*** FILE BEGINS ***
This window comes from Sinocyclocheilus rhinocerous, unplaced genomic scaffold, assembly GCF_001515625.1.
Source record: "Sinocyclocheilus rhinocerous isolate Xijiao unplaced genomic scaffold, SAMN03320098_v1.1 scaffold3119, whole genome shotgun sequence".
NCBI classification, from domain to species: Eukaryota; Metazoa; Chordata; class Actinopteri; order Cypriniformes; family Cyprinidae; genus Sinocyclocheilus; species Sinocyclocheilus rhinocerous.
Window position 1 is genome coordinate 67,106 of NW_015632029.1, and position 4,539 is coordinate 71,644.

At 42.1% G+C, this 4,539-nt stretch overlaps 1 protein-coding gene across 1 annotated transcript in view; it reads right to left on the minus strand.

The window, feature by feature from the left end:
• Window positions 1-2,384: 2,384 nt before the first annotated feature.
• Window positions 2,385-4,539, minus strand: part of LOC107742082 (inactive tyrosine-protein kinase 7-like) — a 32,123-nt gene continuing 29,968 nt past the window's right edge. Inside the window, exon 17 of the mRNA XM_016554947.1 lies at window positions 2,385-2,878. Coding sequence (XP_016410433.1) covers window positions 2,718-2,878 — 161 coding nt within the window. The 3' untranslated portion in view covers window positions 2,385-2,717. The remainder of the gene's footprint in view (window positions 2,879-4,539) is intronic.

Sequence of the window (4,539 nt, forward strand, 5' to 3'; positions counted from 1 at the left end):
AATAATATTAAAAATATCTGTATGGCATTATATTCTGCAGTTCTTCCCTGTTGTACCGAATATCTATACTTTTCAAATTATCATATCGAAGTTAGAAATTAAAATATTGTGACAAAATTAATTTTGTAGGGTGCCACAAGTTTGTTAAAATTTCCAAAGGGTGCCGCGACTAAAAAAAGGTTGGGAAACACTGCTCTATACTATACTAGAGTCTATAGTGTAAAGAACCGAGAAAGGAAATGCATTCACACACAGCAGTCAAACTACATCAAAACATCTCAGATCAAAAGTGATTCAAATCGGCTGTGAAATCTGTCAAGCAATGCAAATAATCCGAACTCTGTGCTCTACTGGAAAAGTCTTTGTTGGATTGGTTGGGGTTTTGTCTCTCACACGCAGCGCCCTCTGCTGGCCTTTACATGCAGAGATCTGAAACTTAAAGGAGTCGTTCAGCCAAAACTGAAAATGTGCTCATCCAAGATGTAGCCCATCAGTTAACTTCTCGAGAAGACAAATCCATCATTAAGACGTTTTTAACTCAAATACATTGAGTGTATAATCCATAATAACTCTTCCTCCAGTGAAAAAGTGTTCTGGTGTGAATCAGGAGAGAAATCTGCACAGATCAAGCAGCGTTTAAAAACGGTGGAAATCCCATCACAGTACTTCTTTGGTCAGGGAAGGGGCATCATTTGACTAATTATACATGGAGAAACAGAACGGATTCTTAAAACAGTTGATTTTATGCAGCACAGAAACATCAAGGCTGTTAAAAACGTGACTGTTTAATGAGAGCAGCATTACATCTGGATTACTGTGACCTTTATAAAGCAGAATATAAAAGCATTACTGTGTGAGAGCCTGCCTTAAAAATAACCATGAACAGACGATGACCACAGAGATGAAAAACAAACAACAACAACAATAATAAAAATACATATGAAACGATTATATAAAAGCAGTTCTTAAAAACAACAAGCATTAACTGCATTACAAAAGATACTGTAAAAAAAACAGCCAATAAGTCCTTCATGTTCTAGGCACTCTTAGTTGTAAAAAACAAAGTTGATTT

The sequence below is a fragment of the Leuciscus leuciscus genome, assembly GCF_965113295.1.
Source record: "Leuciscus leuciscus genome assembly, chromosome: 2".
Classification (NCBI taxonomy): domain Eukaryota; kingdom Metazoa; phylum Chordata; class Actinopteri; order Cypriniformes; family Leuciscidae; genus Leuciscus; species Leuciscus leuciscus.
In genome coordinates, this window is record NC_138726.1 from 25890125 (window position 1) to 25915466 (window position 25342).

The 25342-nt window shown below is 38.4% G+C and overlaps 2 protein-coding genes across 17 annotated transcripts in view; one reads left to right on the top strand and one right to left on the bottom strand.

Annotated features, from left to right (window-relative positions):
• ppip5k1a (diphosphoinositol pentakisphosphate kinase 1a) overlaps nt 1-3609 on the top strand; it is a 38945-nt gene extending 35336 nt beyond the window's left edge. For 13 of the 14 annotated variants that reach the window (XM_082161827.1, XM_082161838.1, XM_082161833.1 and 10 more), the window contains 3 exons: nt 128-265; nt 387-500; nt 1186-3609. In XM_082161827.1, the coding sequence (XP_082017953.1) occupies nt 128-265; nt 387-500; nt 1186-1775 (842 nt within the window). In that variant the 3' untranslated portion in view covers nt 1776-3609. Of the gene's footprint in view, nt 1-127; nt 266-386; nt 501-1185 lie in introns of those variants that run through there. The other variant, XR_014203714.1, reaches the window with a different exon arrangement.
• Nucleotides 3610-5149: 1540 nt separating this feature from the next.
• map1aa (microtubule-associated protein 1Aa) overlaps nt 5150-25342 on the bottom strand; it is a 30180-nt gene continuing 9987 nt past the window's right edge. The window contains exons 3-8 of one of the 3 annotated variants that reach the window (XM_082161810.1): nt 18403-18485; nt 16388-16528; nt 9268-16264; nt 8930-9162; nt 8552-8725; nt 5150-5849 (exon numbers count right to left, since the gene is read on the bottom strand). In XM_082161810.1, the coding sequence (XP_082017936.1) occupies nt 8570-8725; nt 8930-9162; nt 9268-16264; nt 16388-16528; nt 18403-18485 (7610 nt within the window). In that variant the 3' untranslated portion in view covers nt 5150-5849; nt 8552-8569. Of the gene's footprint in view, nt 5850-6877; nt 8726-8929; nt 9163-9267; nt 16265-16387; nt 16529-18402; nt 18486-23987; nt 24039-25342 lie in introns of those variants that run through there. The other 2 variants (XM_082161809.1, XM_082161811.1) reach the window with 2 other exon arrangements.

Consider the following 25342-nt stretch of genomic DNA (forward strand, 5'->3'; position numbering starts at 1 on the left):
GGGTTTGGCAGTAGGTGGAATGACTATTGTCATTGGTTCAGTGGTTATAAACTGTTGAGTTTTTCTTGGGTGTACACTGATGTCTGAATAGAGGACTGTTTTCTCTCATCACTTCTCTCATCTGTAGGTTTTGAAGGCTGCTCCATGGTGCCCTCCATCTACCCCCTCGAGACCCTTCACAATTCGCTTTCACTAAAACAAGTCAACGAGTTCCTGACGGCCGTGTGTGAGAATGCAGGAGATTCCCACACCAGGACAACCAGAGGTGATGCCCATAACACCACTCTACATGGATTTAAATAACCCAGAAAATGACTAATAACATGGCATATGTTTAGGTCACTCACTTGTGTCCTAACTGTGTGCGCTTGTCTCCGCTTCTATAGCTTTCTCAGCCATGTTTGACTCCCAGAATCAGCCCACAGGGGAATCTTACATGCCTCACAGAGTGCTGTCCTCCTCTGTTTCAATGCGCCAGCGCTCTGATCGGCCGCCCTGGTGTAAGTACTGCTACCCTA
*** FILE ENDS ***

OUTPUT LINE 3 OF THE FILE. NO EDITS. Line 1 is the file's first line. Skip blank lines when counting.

NCBI classification, from domain to species: Eukaryota; Metazoa; Chordata; class Actinopteri; order Cypriniformes; family Cyprinidae; genus Sinocyclocheilus; species Sinocyclocheilus rhinocerous.